Sprawling Roman town discovered alongside high-speed railway in UK
The site, known as the Blackgrounds, dates back to around 50 AD, although it was originally home to an Iron Age village dating back to around 400 BC, HS2 said.
The site is known as Blackgrounds. Credit: Courtesy of HS2 Ltd
As an Iron Age road and over 30 rotundas have been found near the Roman remains, archaeologists believe the Iron Age village developed into a wealthy Roman settlement.
The area is believed to have developed over time and become richer, with the construction of new roads and stone buildings.
A Roman jar is shown as HS2 archaeologists uncover a large Roman trading settlement in Northamptonshire. Credit: Courtesy of HS2 Ltd
A huge Roman road about 10 meters wide (33 feet) passes through the settlement, far exceeding the normal maximum of about four meters (13 feet), said James West, site manager for MOLA Headland Infrastructure, which oversaw the excavation.
Experts believe this road – described as “exceptional for its size” – indicates that the settlement was once a busy area with carts entering and exiting with goods.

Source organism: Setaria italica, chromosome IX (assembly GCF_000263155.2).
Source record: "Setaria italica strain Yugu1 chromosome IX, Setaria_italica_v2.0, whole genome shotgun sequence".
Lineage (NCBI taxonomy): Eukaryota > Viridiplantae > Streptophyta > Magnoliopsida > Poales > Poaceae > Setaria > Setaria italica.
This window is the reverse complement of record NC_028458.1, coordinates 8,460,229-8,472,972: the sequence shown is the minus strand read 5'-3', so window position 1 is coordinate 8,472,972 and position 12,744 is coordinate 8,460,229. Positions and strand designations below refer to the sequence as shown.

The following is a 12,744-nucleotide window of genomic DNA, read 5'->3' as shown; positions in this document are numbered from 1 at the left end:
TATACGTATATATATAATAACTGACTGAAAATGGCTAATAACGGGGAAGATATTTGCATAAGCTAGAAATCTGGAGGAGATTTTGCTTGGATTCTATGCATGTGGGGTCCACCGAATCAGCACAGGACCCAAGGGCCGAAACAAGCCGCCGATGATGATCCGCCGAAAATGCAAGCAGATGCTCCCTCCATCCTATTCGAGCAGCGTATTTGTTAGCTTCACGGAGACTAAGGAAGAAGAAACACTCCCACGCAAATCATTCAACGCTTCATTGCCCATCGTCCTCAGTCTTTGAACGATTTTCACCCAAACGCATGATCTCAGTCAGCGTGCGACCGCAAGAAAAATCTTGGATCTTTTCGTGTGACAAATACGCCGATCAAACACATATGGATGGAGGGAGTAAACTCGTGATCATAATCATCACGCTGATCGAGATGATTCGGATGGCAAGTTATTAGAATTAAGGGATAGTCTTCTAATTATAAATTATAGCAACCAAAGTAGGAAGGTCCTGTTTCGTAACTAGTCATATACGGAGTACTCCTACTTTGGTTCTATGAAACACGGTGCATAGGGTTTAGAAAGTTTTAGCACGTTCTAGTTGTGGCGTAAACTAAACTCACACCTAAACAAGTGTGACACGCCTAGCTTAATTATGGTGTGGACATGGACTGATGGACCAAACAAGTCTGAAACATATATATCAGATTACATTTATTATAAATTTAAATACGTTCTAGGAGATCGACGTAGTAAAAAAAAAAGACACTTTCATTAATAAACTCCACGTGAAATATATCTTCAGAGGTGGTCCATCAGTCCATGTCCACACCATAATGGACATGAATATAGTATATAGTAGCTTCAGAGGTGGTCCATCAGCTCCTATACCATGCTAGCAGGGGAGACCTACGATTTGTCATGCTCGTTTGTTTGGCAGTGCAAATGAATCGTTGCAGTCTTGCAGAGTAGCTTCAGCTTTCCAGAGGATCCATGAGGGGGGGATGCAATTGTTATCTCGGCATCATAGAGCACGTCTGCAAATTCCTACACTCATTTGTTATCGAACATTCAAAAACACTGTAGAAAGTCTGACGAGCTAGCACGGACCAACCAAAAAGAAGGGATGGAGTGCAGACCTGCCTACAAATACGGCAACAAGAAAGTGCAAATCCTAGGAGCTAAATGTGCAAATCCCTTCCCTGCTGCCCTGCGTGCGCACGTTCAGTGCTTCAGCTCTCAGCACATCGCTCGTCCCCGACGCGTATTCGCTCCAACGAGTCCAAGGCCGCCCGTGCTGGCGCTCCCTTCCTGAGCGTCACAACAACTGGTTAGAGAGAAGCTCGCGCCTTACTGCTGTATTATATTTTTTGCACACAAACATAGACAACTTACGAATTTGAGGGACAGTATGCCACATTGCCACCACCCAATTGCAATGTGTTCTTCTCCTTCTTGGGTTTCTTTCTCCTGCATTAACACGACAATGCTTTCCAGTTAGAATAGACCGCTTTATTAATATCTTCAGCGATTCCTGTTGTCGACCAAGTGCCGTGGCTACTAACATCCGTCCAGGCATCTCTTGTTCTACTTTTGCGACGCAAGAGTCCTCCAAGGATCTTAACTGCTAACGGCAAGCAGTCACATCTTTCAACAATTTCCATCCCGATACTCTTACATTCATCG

“The discovery of such a well preserved and large Roman road and so many high quality finds has been extraordinary and tells us so much about the people who have lived here,” West said in the press release.
A lead weight, molded into the shape of a head, was found at the site. Credit: Léon Neal / Getty Images
“The site really has the potential to transform our understanding of the Roman landscape in the region and beyond.”
Workshops, kilns and several unearthed wells suggest the city would have been a “bustling and bustling area” in its heyday, the press release said. In addition to industrial practices, the foundations of buildings for domestic use have also been unearthed.
Over 300 Roman coins have been found, suggesting that a significant volume of trade passed through the region.
This coin depicting Marcus Aurelius during the reign of Emperor Constantine was one of more than 300 finds. Credit: Léon Neal / Getty Images
Glass vessels, highly decorative pottery, jewelry, and evidence of cosmetics – like mineral galena, which was crushed and mixed with oil to create makeup – have also been discovered.
The quality of the soil, which is a fiery red color in some areas, suggests that activities involving burning took place in the area, such as bread-making, metalworking, or pottery.
The ground is in places a red hot, suggesting activities involving burning. Credit: HS2 Ltd.
A pair of chains discovered could also be evidence of slave labor or criminal activity, according to the press release.
Artifacts will be cleaned and examined by specialists, while the layout of the area and details of the buildings will be mapped.
Blackgrounds is one of more than 100 archaeological sites between London and Birmingham that HS2 has examined since 2018.